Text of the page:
All of Trip.com's calendars
 are designed with their respective market in mind to help users easily select the dates they want based on a calendar format they're familiar with. This greatly reduces mistakes and improves the usability.

04

Providing support for plurals in 19 languages 

After becoming Head of UX Content and Localization, I began working closely with team that developed our proprietary content management system (CMS). 

It was originally developed as a tool to help our developers, but as I believed my team were also key stakeholders for the tool, I pushed for changes and upgrades that would help support their role as content designers.

One of the biggest changes we made to the system was adding support for plurals. Originally, plurals had to be hard-coded, which was inefficient and resulted in inconsistencies both on the front end and in the code itself.

The problem was most evident for Russian, which has more plural forms than any of our other supported languages.

The Unicode Common Locale Data Repository (CLDR) provides a database with the plural rules for all languages. After asking all writers to ensure the database was correct for their respective language, we worked with the lead developer to bake this logic into the CMS, allowing UX writers to create plural variables themselves, without any need to involve the developers.

russian.jpg

05

Leading
a QA task force

During the content design process, the content team were discovering a lot of bugs in the product; not only in terms of content being displayed incorrectly (e.g. truncated text), but also with functionality, design, etc.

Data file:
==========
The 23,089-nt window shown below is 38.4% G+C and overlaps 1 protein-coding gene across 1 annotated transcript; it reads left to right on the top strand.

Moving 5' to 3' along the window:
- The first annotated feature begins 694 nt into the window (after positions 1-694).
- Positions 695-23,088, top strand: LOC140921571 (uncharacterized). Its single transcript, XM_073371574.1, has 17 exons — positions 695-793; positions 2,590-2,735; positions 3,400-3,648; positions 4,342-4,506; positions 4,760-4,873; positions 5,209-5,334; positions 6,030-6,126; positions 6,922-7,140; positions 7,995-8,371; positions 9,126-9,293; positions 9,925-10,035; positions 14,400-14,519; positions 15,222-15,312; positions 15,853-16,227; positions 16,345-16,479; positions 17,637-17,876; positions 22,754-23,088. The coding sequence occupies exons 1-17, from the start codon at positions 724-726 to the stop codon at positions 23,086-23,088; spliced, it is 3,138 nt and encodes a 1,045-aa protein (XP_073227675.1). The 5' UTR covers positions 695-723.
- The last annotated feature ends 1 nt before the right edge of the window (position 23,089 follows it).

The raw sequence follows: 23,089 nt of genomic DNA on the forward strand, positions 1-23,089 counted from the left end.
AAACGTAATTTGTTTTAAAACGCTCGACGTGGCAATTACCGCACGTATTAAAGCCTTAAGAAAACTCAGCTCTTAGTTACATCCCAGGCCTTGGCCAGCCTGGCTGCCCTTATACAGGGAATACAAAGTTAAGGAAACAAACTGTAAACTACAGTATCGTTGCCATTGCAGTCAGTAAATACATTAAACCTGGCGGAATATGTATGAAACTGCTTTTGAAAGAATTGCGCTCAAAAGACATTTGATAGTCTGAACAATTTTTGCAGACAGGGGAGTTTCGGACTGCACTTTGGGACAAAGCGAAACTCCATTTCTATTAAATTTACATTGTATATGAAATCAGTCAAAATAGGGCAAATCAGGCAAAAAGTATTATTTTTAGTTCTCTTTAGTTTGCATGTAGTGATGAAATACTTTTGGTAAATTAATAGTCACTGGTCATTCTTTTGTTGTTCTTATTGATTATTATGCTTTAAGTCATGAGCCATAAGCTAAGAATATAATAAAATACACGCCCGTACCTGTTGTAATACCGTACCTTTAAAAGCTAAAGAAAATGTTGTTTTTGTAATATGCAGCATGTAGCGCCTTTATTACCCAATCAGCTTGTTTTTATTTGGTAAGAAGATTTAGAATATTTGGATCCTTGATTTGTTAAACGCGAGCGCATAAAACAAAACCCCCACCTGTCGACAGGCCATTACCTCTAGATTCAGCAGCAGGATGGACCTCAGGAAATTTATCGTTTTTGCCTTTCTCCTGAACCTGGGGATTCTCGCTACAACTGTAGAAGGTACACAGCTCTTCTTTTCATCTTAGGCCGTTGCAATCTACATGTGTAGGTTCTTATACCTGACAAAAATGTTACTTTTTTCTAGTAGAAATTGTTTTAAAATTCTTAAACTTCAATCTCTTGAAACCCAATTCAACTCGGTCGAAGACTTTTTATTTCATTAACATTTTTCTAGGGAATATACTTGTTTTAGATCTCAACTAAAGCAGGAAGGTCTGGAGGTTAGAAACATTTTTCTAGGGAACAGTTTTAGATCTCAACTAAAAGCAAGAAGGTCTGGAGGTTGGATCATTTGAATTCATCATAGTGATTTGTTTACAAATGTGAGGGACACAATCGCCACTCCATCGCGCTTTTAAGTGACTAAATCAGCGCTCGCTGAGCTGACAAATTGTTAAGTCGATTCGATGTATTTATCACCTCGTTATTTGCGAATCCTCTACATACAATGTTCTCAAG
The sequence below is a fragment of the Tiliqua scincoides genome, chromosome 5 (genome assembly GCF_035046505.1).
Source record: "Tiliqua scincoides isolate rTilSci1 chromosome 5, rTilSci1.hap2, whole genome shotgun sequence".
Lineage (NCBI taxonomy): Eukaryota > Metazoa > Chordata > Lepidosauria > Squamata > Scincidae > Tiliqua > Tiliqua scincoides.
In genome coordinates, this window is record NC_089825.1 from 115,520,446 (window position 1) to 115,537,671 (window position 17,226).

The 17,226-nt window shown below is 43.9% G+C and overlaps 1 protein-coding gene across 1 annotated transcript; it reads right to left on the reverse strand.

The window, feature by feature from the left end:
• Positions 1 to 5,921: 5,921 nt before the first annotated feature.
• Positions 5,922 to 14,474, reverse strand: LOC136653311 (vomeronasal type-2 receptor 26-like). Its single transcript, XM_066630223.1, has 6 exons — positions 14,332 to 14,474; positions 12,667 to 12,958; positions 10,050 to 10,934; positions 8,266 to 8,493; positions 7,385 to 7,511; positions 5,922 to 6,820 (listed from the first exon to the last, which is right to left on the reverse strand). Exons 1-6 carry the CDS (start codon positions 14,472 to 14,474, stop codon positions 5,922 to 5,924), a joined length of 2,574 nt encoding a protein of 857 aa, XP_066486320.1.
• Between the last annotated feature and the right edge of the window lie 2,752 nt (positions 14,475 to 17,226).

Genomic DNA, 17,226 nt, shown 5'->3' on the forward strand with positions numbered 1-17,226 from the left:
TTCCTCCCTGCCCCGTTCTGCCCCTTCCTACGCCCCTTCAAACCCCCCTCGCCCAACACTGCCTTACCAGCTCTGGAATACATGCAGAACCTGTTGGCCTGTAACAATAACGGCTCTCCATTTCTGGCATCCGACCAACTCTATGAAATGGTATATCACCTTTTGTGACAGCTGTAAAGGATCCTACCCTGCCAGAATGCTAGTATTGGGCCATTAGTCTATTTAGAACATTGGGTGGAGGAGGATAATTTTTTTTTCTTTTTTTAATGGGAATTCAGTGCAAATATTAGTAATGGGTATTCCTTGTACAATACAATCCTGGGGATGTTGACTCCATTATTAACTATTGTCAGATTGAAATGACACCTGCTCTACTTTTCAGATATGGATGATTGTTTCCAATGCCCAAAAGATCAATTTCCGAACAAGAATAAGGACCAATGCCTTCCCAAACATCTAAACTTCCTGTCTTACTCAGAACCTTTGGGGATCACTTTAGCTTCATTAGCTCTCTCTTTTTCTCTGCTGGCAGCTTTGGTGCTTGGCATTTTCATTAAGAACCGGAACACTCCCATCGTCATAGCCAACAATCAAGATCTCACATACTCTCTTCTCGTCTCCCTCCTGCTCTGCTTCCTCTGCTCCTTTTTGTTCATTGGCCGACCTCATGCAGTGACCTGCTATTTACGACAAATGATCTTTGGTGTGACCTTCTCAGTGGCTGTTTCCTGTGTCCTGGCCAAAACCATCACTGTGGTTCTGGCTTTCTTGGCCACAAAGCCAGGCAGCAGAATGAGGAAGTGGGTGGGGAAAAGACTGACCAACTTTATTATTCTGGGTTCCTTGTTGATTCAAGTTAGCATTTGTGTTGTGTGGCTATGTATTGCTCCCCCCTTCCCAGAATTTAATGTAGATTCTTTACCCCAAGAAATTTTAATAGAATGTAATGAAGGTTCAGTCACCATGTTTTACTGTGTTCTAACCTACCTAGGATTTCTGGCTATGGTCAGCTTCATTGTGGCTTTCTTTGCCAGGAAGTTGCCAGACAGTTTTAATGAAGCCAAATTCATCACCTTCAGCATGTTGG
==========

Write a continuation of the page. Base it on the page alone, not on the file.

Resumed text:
At one point, my department had discovered close to 400 bugs. These had been placed in a backlog, with no clear plan to fix them.

Our company's QA team was clearly overwhelmed and ill-equipped to run in-depth testing that covered functionality, design, and content across all languages.

The only solution that made sense was to create an independent QA task force within the content team whose sole job it was to record, track, and ensure bugs were fixed.

With a dedicated team, we were able to convince development teams of the value in fixing these bugs, and come up with a plan to include fixes into their regular development sprints, ultimately reducing this backlog to almost zero outstanding bugs.

team.jpg

06

Beyond Google

My mission to provide outstanding content design didn't end with our Google Material Design award. The following year, Trip.com decided to break into the Arabic market.

This was a huge undertaking for content and design. We not only had to redesign a lot of layouts to meet the requirements of a right-to-left (RTL) language, but also provide support for new plurals, and ensure that our wording and imagery was culturally appropriate.

The first step was to hire an in-house Arabic content designer. All the work I had previously done to integrate content with design paid off here as our Arabic content designer was seen not as a translator but as a content designer and cultural advisor.

 

Adding plural support was easy with the aforementioned CMS we developed, and integrating content into the design process allowed us to ensure layouts looked suitable early on in the design process.

 

We also removed or altered a lot of imagery that was seen as culturally inappropriate in some Arabic markets.

arabic.jpg
bottom of page